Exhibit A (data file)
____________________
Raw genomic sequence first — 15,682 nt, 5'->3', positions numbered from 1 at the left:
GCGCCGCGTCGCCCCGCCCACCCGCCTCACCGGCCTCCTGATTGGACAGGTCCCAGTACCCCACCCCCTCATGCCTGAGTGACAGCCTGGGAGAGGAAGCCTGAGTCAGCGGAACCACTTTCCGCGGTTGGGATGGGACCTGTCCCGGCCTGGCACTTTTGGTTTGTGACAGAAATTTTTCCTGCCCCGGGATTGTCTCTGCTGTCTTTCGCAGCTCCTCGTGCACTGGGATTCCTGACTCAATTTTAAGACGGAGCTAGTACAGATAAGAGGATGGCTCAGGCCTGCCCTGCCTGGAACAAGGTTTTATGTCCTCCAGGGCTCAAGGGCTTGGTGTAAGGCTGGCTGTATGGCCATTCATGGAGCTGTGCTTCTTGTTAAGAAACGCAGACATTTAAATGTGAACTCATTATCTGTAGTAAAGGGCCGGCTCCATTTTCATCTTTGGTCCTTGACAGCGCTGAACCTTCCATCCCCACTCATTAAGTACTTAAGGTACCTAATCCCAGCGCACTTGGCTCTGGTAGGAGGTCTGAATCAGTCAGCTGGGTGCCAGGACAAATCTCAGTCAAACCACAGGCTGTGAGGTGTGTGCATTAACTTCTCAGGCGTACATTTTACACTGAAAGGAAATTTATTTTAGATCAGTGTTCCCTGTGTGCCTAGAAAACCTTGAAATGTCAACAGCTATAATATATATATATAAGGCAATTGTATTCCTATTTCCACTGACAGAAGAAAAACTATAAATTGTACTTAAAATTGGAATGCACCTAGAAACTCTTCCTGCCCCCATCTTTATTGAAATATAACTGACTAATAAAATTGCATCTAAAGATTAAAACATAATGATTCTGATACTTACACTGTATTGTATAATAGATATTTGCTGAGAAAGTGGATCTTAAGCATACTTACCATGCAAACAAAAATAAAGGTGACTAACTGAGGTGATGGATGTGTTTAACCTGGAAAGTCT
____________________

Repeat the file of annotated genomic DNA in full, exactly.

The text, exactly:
Raw genomic sequence first — 15,682 nt, 5'->3', positions numbered from 1 at the left:
GCGCCGCGTCGCCCCGCCCACCCGCCTCACCGGCCTCCTGATTGGACAGGTCCCAGTACCCCACCCCCTCATGCCTGAGTGACAGCCTGGGAGAGGAAGCCTGAGTCAGCGGAACCACTTTCCGCGGTTGGGATGGGACCTGTCCCGGCCTGGCACTTTTGGTTTGTGACAGAAATTTTTCCTGCCCCGGGATTGTCTCTGCTGTCTTTCGCAGCTCCTCGTGCACTGGGATTCCTGACTCAATTTTAAGACGGAGCTAGTACAGATAAGAGGATGGCTCAGGCCTGCCCTGCCTGGAACAAGGTTTTATGTCCTCCAGGGCTCAAGGGCTTGGTGTAAGGCTGGCTGTATGGCCATTCATGGAGCTGTGCTTCTTGTTAAGAAACGCAGACATTTAAATGTGAACTCATTATCTGTAGTAAAGGGCCGGCTCCATTTTCATCTTTGGTCCTTGACAGCGCTGAACCTTCCATCCCCACTCATTAAGTACTTAAGGTACCTAATCCCAGCGCACTTGGCTCTGGTAGGAGGTCTGAATCAGTCAGCTGGGTGCCAGGACAAATCTCAGTCAAACCACAGGCTGTGAGGTGTGTGCATTAACTTCTCAGGCGTACATTTTACACTGAAAGGAAATTTATTTTAGATCAGTGTTCCCTGTGTGCCTAGAAAACCTTGAAATGTCAACAGCTATAATATATATATATAAGGCAATTGTATTCCTATTTCCACTGACAGAAGAAAAACTATAAATTGTACTTAAAATTGGAATGCACCTAGAAACTCTTCCTGCCCCCATCTTTATTGAAATATAACTGACTAATAAAATTGCATCTAAAGATTAAAACATAATGATTCTGATACTTACACTGTATTGTATAATAGATATTTGCTGAGAAAGTGGATCTTAAGCATACTTACCATGCAAACAAAAATAAAGGTGACTAACTGAGGTGATGGATGTGTTTAACCTGGAAAGTCT